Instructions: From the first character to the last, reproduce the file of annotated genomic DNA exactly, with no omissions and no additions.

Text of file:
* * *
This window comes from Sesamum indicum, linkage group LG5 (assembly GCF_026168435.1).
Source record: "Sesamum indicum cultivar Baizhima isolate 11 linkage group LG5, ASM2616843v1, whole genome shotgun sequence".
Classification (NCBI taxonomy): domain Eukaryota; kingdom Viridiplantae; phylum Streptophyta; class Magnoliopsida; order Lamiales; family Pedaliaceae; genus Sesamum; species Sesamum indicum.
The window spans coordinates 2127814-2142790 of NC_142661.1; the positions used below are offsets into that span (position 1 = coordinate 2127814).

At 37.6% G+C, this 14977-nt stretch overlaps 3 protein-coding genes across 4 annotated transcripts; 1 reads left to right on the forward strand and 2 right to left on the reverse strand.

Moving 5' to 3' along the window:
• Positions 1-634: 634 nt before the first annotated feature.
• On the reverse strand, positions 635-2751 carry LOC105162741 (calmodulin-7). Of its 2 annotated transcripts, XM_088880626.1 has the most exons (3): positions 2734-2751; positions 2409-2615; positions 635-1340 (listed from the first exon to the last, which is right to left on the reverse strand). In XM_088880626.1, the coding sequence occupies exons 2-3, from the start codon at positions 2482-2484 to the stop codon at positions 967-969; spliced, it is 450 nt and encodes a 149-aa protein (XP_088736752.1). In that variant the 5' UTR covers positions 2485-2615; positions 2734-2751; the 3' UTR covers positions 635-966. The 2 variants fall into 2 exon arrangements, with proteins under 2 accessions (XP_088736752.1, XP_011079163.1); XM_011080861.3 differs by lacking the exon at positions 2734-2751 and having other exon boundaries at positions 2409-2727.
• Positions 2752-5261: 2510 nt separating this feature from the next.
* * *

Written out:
This window comes from Sesamum indicum, linkage group LG5 (assembly GCF_026168435.1).
Source record: "Sesamum indicum cultivar Baizhima isolate 11 linkage group LG5, ASM2616843v1, whole genome shotgun sequence".
Classification (NCBI taxonomy): domain Eukaryota; kingdom Viridiplantae; phylum Streptophyta; class Magnoliopsida; order Lamiales; family Pedaliaceae; genus Sesamum; species Sesamum indicum.
The window spans coordinates 2127814-2142790 of NC_142661.1; the positions used below are offsets into that span (position 1 = coordinate 2127814).

At 37.6% G+C, this 14977-nt stretch overlaps 3 protein-coding genes across 4 annotated transcripts; 1 reads left to right on the forward strand and 2 right to left on the reverse strand.

Moving 5' to 3' along the window:
• Positions 1-634: 634 nt before the first annotated feature.
• On the reverse strand, positions 635-2751 carry LOC105162741 (calmodulin-7). Of its 2 annotated transcripts, XM_088880626.1 has the most exons (3): positions 2734-2751; positions 2409-2615; positions 635-1340 (listed from the first exon to the last, which is right to left on the reverse strand). In XM_088880626.1, the coding sequence occupies exons 2-3, from the start codon at positions 2482-2484 to the stop codon at positions 967-969; spliced, it is 450 nt and encodes a 149-aa protein (XP_088736752.1). In that variant the 5' UTR covers positions 2485-2615; positions 2734-2751; the 3' UTR covers positions 635-966. The 2 variants fall into 2 exon arrangements, with proteins under 2 accessions (XP_088736752.1, XP_011079163.1); XM_011080861.3 differs by lacking the exon at positions 2734-2751 and having other exon boundaries at positions 2409-2727.
• Positions 2752-5261: 2510 nt separating this feature from the next.